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Programs/advice for toddlers? Please help.

(9 Posts)
Aefeth Tue 30-Jul-13 15:21:39

Hi There,

I am not sure if my toddler is "gifted" or if he's just very very smart. He turned two just a month ago, but his language ability is extremely advanced--he has an impressive vocabulary and is already speaking in full complex sentences (8+ words) in three different languages (English-me, Spanish-his dad, Mandarin-his nanny). He has an amazing ability to concentrate (for example, if I would indulge him, he would like to sit on my lap and read books for 3 hours at a time--this is what we do for the entirety of 5+ hour flights), he asks questions about EVERYTHING and seems to soak up detailed information about all around him. He's also very sensitive and emotionally aware--he interacts with other children in a meaningful/thoughtful way although he also does fine independently and takes direction very well. Additionally, he seems to have some strong musical inclinations, for example hearing a song for the first time and singing along with the chorus by the 2nd or 3rd time it happens in a song. He literally has a better memory than both me and my husband combined and the things that come out of his mouth shock me sometimes. People are constantly commenting on how advanced he is in comparison to other children in his peer group.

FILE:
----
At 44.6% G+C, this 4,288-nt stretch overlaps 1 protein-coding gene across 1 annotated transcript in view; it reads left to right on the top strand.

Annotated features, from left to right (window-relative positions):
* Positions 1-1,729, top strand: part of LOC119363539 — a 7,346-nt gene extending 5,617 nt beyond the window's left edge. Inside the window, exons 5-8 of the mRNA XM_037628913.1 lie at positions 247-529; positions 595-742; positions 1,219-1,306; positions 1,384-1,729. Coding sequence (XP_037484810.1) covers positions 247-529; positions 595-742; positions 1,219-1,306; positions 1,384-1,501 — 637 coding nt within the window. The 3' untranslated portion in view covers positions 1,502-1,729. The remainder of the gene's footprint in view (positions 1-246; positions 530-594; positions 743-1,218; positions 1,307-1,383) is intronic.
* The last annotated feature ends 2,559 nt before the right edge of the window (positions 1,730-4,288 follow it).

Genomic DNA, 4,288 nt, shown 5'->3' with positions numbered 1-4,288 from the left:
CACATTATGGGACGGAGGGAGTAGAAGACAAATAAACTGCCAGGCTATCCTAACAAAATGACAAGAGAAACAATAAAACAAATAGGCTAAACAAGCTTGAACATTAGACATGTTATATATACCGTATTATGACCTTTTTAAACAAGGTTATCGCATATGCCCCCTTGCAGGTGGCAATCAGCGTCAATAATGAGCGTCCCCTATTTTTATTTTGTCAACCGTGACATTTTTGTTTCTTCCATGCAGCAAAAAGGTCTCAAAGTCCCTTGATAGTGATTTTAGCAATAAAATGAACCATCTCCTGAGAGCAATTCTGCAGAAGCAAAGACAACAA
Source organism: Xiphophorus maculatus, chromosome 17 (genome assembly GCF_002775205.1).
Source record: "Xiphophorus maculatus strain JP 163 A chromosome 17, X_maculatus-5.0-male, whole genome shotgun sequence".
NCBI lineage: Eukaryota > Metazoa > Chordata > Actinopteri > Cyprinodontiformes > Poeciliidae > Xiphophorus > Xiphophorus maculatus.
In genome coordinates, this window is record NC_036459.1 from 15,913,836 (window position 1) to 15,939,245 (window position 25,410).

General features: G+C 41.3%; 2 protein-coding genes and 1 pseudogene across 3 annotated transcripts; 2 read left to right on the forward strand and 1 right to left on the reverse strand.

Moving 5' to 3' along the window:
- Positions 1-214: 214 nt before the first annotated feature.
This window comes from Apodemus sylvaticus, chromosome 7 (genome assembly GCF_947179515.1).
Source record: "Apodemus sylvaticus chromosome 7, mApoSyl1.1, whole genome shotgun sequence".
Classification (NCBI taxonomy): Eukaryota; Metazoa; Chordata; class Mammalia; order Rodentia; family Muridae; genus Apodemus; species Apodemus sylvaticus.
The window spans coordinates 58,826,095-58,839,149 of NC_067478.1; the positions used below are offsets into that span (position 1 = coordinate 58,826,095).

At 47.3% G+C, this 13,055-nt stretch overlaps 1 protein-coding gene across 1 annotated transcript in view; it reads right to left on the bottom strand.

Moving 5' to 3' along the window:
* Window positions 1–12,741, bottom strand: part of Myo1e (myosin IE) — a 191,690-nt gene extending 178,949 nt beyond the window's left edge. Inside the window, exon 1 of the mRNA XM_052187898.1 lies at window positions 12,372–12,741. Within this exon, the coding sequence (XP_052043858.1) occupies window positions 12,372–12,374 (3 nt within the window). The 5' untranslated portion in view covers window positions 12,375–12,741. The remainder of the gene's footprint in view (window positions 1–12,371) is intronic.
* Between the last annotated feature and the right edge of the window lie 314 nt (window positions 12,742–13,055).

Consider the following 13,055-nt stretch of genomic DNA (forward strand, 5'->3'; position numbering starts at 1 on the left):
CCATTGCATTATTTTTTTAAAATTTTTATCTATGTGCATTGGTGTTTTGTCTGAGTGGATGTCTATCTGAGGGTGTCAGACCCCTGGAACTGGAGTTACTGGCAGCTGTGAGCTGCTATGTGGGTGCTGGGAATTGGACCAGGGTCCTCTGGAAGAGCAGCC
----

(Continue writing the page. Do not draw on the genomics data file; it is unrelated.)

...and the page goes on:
Anyway, I have tried my best to satisfy his natural inclination to learn and as a result, he knows all of the colors, shapes, letters, numbers (he counts objects all the way up to about 13)...and at this point I just don't know what to do with him.

Are there programs in London for kids who seem to be very bright? For children this young? Nursery schools, etc.?

I would obviously love to continue to provide an enriching environment for him to be stimulated and grow, but I just feel like I am beginning to exhaust what comes natural to me--this is definitely not my area of expertise! I also don't feel prepared to nurture some of the talents he seems to have that I don't (for example music). We've been making frequent trips to the library to get new books, and aside from that and having constant conversations about the things around us with trips to museums, etc. I just don't know what to do!